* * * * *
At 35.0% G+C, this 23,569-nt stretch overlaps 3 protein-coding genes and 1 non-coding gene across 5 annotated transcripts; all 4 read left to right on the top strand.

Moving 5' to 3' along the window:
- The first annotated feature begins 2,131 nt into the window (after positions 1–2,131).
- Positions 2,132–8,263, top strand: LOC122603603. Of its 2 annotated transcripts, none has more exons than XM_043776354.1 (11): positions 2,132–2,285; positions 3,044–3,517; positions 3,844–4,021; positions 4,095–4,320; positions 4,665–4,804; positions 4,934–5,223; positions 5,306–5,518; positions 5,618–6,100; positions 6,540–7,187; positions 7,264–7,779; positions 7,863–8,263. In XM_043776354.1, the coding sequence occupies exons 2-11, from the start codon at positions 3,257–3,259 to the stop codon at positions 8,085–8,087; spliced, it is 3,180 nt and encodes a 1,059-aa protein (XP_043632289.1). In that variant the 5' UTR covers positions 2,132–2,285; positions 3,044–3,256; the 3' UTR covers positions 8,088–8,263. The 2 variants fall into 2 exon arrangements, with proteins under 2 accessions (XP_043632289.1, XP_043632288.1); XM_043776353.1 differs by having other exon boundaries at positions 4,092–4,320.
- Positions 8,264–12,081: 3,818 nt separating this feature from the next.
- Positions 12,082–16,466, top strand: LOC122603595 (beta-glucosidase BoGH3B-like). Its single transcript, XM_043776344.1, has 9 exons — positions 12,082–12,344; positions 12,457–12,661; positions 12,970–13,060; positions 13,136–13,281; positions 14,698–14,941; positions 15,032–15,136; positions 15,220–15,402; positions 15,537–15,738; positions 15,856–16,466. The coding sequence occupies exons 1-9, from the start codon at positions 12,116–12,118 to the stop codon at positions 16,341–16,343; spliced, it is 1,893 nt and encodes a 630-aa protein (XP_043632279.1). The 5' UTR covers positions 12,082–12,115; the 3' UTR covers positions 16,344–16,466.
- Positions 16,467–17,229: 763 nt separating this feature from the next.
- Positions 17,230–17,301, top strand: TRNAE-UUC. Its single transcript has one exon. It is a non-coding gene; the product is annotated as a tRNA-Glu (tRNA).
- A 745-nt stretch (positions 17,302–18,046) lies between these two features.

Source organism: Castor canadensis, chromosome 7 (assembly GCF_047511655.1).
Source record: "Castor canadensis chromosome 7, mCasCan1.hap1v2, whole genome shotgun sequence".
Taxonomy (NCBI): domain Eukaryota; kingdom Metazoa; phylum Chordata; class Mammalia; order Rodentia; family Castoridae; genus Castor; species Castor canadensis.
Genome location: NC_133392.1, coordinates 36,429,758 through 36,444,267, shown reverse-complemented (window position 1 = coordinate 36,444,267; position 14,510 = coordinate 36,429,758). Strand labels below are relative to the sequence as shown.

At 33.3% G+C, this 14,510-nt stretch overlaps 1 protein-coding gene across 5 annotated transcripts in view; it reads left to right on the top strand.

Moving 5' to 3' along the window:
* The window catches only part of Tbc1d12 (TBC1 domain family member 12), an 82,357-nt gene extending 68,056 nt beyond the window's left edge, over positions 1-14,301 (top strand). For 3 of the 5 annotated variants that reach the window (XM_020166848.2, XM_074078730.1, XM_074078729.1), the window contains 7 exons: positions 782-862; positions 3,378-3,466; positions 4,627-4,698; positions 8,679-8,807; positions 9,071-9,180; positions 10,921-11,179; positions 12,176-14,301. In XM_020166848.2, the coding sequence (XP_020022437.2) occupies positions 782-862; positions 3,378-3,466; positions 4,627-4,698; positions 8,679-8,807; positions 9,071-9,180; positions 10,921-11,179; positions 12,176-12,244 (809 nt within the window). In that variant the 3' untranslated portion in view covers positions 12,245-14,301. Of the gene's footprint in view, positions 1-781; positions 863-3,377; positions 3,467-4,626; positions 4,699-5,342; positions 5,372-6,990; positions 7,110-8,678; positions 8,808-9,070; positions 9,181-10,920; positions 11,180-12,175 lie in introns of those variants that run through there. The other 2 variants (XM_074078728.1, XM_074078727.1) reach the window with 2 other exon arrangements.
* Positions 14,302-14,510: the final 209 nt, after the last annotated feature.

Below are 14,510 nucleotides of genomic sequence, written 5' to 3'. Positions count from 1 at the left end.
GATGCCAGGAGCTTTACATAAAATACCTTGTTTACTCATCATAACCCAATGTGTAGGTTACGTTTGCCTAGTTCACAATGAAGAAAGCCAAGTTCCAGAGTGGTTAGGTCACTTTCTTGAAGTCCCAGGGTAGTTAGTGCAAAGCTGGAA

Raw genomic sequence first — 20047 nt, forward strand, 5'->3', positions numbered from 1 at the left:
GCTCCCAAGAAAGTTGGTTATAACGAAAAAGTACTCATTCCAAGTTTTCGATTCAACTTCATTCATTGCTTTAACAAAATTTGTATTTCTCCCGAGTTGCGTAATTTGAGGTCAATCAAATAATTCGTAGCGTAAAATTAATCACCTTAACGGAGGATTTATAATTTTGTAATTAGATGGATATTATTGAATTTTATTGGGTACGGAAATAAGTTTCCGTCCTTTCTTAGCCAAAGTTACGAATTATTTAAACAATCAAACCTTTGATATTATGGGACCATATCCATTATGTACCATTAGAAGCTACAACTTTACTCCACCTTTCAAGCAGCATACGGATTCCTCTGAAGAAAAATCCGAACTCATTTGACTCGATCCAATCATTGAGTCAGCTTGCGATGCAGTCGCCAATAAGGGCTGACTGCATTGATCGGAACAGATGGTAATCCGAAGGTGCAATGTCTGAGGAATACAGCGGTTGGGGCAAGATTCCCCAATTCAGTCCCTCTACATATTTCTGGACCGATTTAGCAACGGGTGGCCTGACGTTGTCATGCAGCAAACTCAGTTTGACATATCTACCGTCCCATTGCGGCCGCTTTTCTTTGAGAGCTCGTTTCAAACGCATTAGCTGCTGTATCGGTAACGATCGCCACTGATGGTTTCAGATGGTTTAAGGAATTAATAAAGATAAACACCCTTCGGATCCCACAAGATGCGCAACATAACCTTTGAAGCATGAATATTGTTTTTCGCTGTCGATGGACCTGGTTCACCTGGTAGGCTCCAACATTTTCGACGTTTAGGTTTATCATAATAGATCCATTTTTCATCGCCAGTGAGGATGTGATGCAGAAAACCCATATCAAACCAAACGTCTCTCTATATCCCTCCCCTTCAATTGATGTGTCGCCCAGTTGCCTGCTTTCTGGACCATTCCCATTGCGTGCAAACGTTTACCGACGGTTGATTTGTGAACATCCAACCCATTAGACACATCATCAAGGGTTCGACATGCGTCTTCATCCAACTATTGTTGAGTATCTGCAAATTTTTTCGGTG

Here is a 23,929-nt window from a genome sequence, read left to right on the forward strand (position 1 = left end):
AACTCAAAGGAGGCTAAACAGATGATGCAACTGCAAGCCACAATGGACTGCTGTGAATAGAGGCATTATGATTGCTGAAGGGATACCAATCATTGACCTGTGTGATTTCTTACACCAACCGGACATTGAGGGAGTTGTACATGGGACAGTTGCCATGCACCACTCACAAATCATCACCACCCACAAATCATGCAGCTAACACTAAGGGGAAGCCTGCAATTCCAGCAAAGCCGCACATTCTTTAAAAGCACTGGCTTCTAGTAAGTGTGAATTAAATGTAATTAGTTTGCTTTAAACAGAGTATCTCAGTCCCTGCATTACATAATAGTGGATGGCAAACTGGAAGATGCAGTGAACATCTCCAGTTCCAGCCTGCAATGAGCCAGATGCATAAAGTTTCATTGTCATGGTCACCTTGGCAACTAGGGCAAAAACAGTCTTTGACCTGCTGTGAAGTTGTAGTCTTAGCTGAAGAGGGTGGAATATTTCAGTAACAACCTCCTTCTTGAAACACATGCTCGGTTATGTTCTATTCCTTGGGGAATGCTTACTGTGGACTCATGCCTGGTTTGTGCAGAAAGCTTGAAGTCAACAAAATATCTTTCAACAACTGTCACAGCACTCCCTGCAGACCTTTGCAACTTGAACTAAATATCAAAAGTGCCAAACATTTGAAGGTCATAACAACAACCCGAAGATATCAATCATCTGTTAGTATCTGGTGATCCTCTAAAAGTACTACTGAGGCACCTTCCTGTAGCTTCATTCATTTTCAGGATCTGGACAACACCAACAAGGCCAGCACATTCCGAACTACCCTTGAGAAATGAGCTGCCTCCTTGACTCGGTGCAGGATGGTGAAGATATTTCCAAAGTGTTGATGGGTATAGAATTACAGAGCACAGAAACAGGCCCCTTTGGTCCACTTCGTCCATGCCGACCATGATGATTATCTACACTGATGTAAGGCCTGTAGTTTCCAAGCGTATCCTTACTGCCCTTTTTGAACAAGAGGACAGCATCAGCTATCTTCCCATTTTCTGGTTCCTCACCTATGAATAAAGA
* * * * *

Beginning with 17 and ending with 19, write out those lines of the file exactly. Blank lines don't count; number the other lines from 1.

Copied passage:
* Positions 14,302-14,510: the final 209 nt, after the last annotated feature.

Below are 14,510 nucleotides of genomic sequence, written 5' to 3'. Positions count from 1 at the left end.
GATGCCAGGAGCTTTACATAAAATACCTTGTTTACTCATCATAACCCAATGTGTAGGTTACGTTTGCCTAGTTCACAATGAAGAAAGCCAAGTTCCAGAGTGGTTAGGTCACTTTCTTGAAGTCCCAGGGTAGTTAGTGCAAAGCTGGAA